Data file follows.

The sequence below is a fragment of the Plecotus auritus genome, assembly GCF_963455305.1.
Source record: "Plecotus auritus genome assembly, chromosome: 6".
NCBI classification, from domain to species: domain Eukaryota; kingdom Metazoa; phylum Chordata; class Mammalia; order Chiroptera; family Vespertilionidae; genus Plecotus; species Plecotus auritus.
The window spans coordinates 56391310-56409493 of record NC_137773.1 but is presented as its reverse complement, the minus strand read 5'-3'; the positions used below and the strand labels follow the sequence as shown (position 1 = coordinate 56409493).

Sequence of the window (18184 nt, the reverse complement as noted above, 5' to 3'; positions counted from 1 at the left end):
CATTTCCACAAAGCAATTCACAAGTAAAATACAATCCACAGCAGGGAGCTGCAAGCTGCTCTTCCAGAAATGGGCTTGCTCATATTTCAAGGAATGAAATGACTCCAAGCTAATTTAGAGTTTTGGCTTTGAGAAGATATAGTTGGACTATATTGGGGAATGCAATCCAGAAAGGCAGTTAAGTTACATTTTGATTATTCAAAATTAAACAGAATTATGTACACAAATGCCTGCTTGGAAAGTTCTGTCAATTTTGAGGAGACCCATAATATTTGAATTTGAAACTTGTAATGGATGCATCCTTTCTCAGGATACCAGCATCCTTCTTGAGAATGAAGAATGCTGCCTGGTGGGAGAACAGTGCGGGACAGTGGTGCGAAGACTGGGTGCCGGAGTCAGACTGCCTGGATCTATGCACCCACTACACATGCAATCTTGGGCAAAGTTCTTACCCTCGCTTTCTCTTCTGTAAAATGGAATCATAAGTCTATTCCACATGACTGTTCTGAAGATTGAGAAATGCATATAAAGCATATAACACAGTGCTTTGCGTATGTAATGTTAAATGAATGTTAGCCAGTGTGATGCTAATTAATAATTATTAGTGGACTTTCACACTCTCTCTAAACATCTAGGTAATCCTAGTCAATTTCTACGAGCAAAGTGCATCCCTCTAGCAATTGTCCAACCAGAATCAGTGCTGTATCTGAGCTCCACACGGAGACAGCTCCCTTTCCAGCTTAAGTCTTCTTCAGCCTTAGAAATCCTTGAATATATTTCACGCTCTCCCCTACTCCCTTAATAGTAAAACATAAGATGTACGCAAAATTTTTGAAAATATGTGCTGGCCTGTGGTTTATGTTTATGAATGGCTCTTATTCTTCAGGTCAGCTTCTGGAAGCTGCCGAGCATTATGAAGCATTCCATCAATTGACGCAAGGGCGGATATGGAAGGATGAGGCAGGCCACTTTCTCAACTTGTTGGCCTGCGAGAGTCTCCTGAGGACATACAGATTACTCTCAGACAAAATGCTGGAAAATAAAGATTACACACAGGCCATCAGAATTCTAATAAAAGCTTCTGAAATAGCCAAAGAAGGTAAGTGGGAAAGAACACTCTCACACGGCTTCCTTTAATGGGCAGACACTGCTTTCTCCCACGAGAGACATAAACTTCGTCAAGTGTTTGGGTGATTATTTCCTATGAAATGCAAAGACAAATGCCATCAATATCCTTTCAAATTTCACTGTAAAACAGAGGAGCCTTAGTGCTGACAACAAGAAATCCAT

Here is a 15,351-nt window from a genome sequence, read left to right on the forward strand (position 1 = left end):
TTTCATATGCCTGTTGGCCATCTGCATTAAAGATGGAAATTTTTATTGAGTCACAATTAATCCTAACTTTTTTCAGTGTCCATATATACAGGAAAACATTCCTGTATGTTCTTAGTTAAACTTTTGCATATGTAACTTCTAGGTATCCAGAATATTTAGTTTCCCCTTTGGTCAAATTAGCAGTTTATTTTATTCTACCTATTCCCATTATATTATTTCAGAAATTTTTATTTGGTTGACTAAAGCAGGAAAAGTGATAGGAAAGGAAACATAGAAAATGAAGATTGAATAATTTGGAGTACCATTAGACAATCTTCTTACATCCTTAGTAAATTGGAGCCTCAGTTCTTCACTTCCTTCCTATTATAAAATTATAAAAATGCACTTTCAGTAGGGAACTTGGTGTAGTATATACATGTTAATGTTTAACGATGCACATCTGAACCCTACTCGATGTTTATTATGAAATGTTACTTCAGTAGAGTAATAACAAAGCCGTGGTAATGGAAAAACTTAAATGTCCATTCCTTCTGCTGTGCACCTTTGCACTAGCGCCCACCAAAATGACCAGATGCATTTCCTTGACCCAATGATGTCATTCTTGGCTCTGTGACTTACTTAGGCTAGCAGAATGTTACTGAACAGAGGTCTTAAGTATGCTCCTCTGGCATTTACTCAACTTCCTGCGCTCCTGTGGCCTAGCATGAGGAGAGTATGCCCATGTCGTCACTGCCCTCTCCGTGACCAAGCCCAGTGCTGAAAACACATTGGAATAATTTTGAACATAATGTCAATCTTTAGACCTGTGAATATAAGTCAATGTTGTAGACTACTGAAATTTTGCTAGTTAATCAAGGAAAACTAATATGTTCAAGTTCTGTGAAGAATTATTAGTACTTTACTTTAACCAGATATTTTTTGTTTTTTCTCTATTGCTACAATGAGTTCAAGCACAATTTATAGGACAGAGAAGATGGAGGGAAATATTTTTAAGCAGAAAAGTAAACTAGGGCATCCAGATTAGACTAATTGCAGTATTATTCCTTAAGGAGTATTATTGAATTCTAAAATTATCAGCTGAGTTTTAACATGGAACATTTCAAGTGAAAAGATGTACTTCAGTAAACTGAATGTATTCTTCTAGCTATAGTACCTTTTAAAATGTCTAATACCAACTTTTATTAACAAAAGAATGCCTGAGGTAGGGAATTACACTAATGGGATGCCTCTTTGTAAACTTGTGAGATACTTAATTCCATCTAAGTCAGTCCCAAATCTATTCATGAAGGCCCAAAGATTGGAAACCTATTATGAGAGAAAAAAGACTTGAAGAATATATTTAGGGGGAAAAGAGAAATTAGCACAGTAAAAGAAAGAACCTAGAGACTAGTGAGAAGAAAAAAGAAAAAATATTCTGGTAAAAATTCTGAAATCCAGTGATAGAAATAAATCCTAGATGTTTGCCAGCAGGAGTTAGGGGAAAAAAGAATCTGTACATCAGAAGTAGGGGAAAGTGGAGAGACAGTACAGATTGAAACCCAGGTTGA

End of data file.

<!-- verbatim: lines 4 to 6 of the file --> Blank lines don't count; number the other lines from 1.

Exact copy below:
The window spans coordinates 56391310-56409493 of record NC_137773.1 but is presented as its reverse complement, the minus strand read 5'-3'; the positions used below and the strand labels follow the sequence as shown (position 1 = coordinate 56409493).

Sequence of the window (18184 nt, the reverse complement as noted above, 5' to 3'; positions counted from 1 at the left end):
CATTTCCACAAAGCAATTCACAAGTAAAATACAATCCACAGCAGGGAGCTGCAAGCTGCTCTTCCAGAAATGGGCTTGCTCATATTTCAAGGAATGAAATGACTCCAAGCTAATTTAGAGTTTTGGCTTTGAGAAGATATAGTTGGACTATATTGGGGAATGCAATCCAGAAAGGCAGTTAAGTTACATTTTGATTATTCAAAATTAAACAGAATTATGTACACAAATGCCTGCTTGGAAAGTTCTGTCAATTTTGAGGAGACCCATAATATTTGAATTTGAAACTTGTAATGGATGCATCCTTTCTCAGGATACCAGCATCCTTCTTGAGAATGAAGAATGCTGCCTGGTGGGAGAACAGTGCGGGACAGTGGTGCGAAGACTGGGTGCCGGAGTCAGACTGCCTGGATCTATGCACCCACTACACATGCAATCTTGGGCAAAGTTCTTACCCTCGCTTTCTCTTCTGTAAAATGGAATCATAAGTCTATTCCACATGACTGTTCTGAAGATTGAGAAATGCATATAAAGCATATAACACAGTGCTTTGCGTATGTAATGTTAAATGAATGTTAGCCAGTGTGATGCTAATTAATAATTATTAGTGGACTTTCACACTCTCTCTAAACATCTAGGTAATCCTAGTCAATTTCTACGAGCAAAGTGCATCCCTCTAGCAATTGTCCAACCAGAATCAGTGCTGTATCTGAGCTCCACACGGAGACAGCTCCCTTTCCAGCTTAAGTCTTCTTCAGCCTTAGAAATCCTTGAATATATTTCACGCTCTCCCCTACTCCCTTAATAGTAAAACATAAGATGTACGCAAAATTTTTGAAAATATGTGCTGGCCTGTGGTTTATGTTTATGAATGGCTCTTATTCTTCAGGTCAGCTTCTGGAAGCTGCCGAGCATTATGAAGCATTCCATCAATTGACGCAAGGGCGGATATGGAAGGATGAGGCAGGCCACTTTCTCAACTTGTTGGCCTGCGAGAGTCTCCTGAGGACATACAGATTACTCTCAGACAAAATGCTGGAAAATAAAGATTACACACAGGCCATCAGAATTCTAATAAAAGCTTCTGAAATAGCCAAAGAAGGTAAGTGGGAAAGAACACTCTCACACGGCTTCCTTTAATGGGCAGACACTGCTTTCTCCCACGAGAGACATAAACTTCGTCAAGTGTTTGGGTGATTATTTCCTATGAAATGCAAAGACAAATGCCATCAATATCCTTTCAAATTTCACTGTAAAACAGAGGAGCCTTAGTGCTGACAACAAGAAATCCAT